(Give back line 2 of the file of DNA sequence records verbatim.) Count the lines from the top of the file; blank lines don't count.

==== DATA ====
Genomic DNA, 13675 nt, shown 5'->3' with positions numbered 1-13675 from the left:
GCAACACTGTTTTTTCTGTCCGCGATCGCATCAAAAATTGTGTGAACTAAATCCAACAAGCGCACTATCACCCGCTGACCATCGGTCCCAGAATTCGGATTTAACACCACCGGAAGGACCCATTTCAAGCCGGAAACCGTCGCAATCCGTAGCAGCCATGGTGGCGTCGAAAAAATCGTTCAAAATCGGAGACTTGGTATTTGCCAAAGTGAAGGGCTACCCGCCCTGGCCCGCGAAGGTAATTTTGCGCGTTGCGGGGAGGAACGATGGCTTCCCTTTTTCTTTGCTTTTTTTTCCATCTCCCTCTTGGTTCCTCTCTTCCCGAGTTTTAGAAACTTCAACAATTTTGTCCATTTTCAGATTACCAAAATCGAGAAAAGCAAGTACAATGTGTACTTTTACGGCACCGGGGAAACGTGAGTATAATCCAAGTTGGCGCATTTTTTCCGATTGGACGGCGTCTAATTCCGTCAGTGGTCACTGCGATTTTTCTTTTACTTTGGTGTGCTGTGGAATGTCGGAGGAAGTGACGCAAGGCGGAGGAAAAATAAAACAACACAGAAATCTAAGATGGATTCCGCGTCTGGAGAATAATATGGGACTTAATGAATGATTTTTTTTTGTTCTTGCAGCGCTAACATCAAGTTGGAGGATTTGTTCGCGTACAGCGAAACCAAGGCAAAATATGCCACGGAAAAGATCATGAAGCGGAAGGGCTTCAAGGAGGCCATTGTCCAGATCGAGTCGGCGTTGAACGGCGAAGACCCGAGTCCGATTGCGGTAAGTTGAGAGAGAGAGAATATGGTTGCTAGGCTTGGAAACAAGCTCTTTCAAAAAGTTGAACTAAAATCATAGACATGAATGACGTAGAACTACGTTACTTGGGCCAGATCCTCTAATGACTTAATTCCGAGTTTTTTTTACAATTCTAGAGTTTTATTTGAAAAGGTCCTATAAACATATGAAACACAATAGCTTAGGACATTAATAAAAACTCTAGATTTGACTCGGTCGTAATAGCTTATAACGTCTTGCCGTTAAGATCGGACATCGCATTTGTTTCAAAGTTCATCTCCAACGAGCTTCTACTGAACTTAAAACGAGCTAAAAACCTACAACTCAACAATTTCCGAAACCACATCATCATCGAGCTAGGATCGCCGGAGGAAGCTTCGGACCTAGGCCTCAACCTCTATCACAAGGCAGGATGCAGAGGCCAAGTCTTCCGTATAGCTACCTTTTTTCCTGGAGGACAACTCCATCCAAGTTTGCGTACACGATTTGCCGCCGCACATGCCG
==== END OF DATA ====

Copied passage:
GCAACACTGTTTTTTCTGTCCGCGATCGCATCAAAAATTGTGTGAACTAAATCCAACAAGCGCACTATCACCCGCTGACCATCGGTCCCAGAATTCGGATTTAACACCACCGGAAGGACCCATTTCAAGCCGGAAACCGTCGCAATCCGTAGCAGCCATGGTGGCGTCGAAAAAATCGTTCAAAATCGGAGACTTGGTATTTGCCAAAGTGAAGGGCTACCCGCCCTGGCCCGCGAAGGTAATTTTGCGCGTTGCGGGGAGGAACGATGGCTTCCCTTTTTCTTTGCTTTTTTTTCCATCTCCCTCTTGGTTCCTCTCTTCCCGAGTTTTAGAAACTTCAACAATTTTGTCCATTTTCAGATTACCAAAATCGAGAAAAGCAAGTACAATGTGTACTTTTACGGCACCGGGGAAACGTGAGTATAATCCAAGTTGGCGCATTTTTTCCGATTGGACGGCGTCTAATTCCGTCAGTGGTCACTGCGATTTTTCTTTTACTTTGGTGTGCTGTGGAATGTCGGAGGAAGTGACGCAAGGCGGAGGAAAAATAAAACAACACAGAAATCTAAGATGGATTCCGCGTCTGGAGAATAATATGGGACTTAATGAATGATTTTTTTTTGTTCTTGCAGCGCTAACATCAAGTTGGAGGATTTGTTCGCGTACAGCGAAACCAAGGCAAAATATGCCACGGAAAAGATCATGAAGCGGAAGGGCTTCAAGGAGGCCATTGTCCAGATCGAGTCGGCGTTGAACGGCGAAGACCCGAGTCCGATTGCGGTAAGTTGAGAGAGAGAGAATATGGTTGCTAGGCTTGGAAACAAGCTCTTTCAAAAAGTTGAACTAAAATCATAGACATGAATGACGTAGAACTACGTTACTTGGGCCAGATCCTCTAATGACTTAATTCCGAGTTTTTTTTACAATTCTAGAGTTTTATTTGAAAAGGTCCTATAAACATATGAAACACAATAGCTTAGGACATTAATAAAAACTCTAGATTTGACTCGGTCGTAATAGCTTATAACGTCTTGCCGTTAAGATCGGACATCGCATTTGTTTCAAAGTTCATCTCCAACGAGCTTCTACTGAACTTAAAACGAGCTAAAAACCTACAACTCAACAATTTCCGAAACCACATCATCATCGAGCTAGGATCGCCGGAGGAAGCTTCGGACCTAGGCCTCAACCTCTATCACAAGGCAGGATGCAGAGGCCAAGTCTTCCGTATAGCTACCTTTTTTCCTGGAGGACAACTCCATCCAAGTTTGCGTACACGATTTGCCGCCGCACATGCCG